Jay (that would be my dad) was swimming near the boat when a manta ray swam past. Jay literally flew into the boat, with the captain laughing, saying it was pretty large but they don’t hurt you. Crossing the Anagada Passage was quite a trip.  It is always rough we were told and therefore we would leave about 8 pm. The passage usually takes about 12 hours.  To leave the harbor in the dark, the crewman who was a native to the islands climbed up the mast with a spotlight and gave the captain directions between the reefs.  It was quite something to watch.  Weather forecasting wasn’t much 65 years ago and we hit a storm.  Only Dad (my grandfather), the captain, the crewman, and Jay (my dad) were allowed on deck with life jackets and harnesses.  The passage wasn’t 12 hours.  It was over 24 hours, as was the storm.  Even though the galley had a stove with gimbals, it was too rough to cook anything.  Mother’s friend had given her a huge 5 gallon bucket of pretzels and popcorn and that was all we ate and we ate all of it!  When we got to the next island, I was so land sick I had to hold onto the buildings because everything was still rocking.  But leave it to dad (my grandfather).  He put me in a cab, told the driver to drive me around the island for an hour, and then I was just fine (I’m sure all of us parents would do the same thing today…).  He said he learned that trick crossing the Atlantic during World War II.  My hair was a mess so mother washed my hair in the ladies room sink.

Paul and Ann, my grandparents

But the scariest part was during the passage in the middle of the night.  Before leaving, the captain told us to close all portholes good and tight and he added a board to the open side of our bunks, just in case it got really rough.  In the middle of the night the main hatch blew off.  It had to have been 4 by 8 feet with glass panels.  It must have weighed a ton because it took the captain, crewman, and Jay about 20 minutes to get it back on.  Fortunately, it did not go overboard because of the railing.  When it let go, mom was on the lower side and she got about several gallons of water dumped in her bunk and on her.  She was not a happy sailor!!! Jay (my dad) was heard to say “This is the life!” To which Ann (my grandmother) was heard to reply “SHUT UP, JAY!!”  The captain had everything dry and shipshape in no time.  He was just thankful we didn’t lose the hatch overboard.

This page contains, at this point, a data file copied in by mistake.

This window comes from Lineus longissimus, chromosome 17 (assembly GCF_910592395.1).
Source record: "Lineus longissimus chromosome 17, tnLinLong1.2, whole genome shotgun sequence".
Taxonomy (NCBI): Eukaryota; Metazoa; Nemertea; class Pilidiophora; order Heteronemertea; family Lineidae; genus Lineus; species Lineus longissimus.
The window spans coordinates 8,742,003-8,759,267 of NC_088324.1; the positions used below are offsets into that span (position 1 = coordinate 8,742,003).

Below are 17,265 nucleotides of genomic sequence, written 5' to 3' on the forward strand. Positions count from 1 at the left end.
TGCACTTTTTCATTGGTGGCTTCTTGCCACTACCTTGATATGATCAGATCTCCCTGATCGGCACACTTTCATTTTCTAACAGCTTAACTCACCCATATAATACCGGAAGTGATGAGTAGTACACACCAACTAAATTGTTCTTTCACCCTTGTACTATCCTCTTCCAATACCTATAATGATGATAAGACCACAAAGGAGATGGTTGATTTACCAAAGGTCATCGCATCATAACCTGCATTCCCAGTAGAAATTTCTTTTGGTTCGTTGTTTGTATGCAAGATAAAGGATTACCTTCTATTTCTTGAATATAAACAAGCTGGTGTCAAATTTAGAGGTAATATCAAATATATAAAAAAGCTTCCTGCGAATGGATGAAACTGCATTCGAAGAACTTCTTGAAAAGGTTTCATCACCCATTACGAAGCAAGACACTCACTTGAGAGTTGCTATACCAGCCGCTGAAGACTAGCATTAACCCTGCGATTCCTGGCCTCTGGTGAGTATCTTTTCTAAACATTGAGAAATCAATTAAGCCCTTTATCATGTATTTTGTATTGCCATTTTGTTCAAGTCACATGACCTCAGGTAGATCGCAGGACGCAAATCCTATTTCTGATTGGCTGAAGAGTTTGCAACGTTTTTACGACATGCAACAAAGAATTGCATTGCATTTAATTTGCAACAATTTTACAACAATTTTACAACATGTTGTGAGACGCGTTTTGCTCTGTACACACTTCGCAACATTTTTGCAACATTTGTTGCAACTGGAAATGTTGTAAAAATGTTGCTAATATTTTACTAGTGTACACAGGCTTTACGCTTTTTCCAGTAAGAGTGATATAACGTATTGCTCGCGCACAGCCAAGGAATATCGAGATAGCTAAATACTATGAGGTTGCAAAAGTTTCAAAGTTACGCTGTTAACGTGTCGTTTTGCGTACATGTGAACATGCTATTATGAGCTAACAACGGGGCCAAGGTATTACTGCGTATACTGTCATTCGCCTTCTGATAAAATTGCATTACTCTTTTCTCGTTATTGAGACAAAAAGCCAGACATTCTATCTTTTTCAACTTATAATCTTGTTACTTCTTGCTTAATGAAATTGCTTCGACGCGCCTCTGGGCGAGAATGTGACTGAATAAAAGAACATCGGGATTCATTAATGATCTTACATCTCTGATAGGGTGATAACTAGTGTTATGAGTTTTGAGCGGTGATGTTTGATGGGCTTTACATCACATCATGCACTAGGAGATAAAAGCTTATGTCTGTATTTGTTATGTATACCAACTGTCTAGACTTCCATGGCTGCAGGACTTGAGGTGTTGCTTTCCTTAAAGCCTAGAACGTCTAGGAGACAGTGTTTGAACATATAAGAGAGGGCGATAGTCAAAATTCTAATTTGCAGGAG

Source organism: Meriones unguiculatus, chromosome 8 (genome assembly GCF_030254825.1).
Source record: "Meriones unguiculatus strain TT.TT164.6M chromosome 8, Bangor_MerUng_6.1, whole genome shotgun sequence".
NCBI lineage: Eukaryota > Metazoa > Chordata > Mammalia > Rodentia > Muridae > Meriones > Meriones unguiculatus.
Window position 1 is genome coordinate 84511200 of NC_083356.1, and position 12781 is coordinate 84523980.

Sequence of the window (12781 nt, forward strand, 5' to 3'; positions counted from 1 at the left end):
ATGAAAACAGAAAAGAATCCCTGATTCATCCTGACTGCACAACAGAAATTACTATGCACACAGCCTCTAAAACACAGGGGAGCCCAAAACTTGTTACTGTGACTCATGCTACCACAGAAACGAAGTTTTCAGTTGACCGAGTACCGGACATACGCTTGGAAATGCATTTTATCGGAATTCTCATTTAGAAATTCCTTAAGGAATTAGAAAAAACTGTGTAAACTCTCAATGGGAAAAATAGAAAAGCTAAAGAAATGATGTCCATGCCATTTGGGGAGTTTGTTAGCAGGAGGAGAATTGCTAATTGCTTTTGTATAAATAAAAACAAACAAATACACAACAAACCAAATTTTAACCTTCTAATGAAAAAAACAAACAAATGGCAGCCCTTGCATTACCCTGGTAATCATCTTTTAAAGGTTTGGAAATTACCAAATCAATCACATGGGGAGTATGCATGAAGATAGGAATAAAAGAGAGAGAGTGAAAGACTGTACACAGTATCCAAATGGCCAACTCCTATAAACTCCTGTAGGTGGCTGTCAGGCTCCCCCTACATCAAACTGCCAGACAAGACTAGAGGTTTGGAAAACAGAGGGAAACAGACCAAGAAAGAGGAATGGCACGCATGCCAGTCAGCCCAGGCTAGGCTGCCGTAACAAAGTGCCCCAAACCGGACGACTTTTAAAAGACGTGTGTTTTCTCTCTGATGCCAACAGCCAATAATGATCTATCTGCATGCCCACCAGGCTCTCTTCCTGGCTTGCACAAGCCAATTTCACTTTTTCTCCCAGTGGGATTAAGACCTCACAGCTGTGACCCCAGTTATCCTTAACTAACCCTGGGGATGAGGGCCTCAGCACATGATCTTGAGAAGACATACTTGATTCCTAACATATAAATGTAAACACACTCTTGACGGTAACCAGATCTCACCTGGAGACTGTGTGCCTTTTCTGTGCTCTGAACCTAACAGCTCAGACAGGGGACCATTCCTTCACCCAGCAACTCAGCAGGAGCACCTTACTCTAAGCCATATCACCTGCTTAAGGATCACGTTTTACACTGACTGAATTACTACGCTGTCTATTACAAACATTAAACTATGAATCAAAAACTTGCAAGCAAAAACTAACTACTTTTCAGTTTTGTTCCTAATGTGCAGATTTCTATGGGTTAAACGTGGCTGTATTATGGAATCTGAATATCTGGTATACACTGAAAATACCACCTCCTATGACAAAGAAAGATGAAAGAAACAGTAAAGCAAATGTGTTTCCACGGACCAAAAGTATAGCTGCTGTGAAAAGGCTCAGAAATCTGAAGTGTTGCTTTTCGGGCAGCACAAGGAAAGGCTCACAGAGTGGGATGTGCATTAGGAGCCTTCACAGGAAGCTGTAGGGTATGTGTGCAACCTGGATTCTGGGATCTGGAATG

After and before that it was all smooth sailing.  We all enjoyed every moment of the trip.  We saw a few sharks as they swam by.  We then returned to St John by air for about 3 or 4 days before returning home.  In Puerto Rico, they insisted that we had to have small pox shots because we didn’t realize we needed proof of it.  Turned out we didn’t get boosters but the full immunization.  So beware!

So, there it is. We are not the first of the Stephens family to cruise here. Not only that, but there was also the brush with fame. Turns out while my family was relaxing on St. John, they met up with the Oppenheimer family. Yes, THAT Oppenheimer family- J. Robert Oppenheimer, father of the atom bomb. My Aunt Betsy was about the same age as Robert Oppenheimer’s daughter, Katharine (known as Toni) and they spent a lot of time together. I haven’t seen the film “Oppenheimer” but going out on a limb, I’m guessing the Stephens connection is not mentioned.

Two final thoughts: first, I can absolutely picture my dad on a sailboat in a storm saying “this is the life!” while those around him huddle in terror. Second, I can absolutely hear my grandmother’s voice yelling “SHUT UP, JAY!”. Ah, those treasured family memories…